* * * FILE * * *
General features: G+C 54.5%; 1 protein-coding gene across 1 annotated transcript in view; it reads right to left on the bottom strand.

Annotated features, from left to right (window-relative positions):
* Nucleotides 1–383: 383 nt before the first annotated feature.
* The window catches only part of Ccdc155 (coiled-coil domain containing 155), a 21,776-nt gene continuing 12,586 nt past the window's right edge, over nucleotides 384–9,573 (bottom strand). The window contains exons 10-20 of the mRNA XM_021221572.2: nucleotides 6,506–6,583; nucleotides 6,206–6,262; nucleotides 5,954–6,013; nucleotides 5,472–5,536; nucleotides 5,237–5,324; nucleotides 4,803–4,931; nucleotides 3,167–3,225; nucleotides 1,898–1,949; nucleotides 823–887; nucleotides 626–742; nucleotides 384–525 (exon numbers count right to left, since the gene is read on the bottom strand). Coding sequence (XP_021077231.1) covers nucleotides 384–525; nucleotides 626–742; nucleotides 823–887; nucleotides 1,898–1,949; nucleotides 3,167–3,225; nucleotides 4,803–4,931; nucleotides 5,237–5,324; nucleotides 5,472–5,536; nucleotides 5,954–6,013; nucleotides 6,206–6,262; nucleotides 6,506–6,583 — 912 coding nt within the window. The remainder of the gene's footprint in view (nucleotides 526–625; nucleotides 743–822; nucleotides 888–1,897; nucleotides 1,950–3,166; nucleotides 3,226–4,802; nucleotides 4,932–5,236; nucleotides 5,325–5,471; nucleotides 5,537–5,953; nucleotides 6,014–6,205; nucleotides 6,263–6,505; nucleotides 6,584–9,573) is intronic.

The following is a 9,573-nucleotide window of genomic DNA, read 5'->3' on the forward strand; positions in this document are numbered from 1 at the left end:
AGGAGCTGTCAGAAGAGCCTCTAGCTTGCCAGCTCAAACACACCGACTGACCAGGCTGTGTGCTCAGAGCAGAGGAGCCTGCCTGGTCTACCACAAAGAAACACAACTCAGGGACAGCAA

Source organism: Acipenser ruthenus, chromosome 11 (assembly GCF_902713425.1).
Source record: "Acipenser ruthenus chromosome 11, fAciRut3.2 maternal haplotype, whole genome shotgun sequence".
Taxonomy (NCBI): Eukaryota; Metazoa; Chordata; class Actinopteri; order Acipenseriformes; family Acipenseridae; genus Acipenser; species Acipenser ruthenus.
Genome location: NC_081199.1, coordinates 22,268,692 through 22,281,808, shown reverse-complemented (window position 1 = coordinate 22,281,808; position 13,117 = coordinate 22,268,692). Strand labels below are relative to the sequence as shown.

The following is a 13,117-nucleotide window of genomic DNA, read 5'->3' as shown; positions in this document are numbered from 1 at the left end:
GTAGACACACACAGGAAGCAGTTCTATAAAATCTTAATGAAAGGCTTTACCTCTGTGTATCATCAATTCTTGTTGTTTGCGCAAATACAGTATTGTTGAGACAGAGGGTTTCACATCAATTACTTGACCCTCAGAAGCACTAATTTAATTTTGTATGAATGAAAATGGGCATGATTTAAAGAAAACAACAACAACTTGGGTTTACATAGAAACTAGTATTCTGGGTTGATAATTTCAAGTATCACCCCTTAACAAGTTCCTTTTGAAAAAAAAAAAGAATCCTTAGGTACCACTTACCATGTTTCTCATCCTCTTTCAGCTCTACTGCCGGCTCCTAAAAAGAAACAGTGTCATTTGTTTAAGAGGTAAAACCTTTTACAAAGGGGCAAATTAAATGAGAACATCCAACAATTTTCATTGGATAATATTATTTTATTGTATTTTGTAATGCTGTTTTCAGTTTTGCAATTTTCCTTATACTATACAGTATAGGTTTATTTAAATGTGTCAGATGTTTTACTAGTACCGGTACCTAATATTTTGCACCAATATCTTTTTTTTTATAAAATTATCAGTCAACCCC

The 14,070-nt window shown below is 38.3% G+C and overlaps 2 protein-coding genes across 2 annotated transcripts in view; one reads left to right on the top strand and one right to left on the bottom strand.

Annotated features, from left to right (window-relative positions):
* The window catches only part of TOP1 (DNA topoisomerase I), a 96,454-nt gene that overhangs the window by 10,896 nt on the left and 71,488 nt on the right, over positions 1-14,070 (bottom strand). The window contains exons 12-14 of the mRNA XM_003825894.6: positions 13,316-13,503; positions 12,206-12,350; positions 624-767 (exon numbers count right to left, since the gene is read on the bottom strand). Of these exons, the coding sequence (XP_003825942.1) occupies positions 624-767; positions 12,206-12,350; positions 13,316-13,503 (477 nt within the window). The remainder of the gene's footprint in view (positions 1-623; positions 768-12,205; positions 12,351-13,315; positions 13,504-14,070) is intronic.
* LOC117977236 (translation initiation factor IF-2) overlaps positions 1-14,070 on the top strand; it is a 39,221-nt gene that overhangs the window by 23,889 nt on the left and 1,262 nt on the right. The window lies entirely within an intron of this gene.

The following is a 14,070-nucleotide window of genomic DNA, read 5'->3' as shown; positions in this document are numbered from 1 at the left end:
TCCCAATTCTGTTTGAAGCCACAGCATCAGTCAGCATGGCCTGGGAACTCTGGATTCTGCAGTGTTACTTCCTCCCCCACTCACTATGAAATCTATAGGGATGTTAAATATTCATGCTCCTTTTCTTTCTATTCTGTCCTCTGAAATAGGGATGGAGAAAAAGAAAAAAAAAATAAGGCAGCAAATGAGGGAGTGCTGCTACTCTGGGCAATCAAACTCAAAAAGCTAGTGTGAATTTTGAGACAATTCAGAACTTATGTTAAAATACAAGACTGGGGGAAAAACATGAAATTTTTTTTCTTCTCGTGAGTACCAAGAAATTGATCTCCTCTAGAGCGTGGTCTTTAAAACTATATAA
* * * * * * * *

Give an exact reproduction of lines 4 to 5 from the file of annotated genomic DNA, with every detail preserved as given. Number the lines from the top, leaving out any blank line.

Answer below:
* The window catches only part of Ccdc155 (coiled-coil domain containing 155), a 21,776-nt gene continuing 12,586 nt past the window's right edge, over nucleotides 384–9,573 (bottom strand). The window contains exons 10-20 of the mRNA XM_021221572.2: nucleotides 6,506–6,583; nucleotides 6,206–6,262; nucleotides 5,954–6,013; nucleotides 5,472–5,536; nucleotides 5,237–5,324; nucleotides 4,803–4,931; nucleotides 3,167–3,225; nucleotides 1,898–1,949; nucleotides 823–887; nucleotides 626–742; nucleotides 384–525 (exon numbers count right to left, since the gene is read on the bottom strand). Coding sequence (XP_021077231.1) covers nucleotides 384–525; nucleotides 626–742; nucleotides 823–887; nucleotides 1,898–1,949; nucleotides 3,167–3,225; nucleotides 4,803–4,931; nucleotides 5,237–5,324; nucleotides 5,472–5,536; nucleotides 5,954–6,013; nucleotides 6,206–6,262; nucleotides 6,506–6,583 — 912 coding nt within the window. The remainder of the gene's footprint in view (nucleotides 526–625; nucleotides 743–822; nucleotides 888–1,897; nucleotides 1,950–3,166; nucleotides 3,226–4,802; nucleotides 4,932–5,236; nucleotides 5,325–5,471; nucleotides 5,537–5,953; nucleotides 6,014–6,205; nucleotides 6,263–6,505; nucleotides 6,584–9,573) is intronic.

The following is a 9,573-nucleotide window of genomic DNA, read 5'->3' on the forward strand; positions in this document are numbered from 1 at the left end: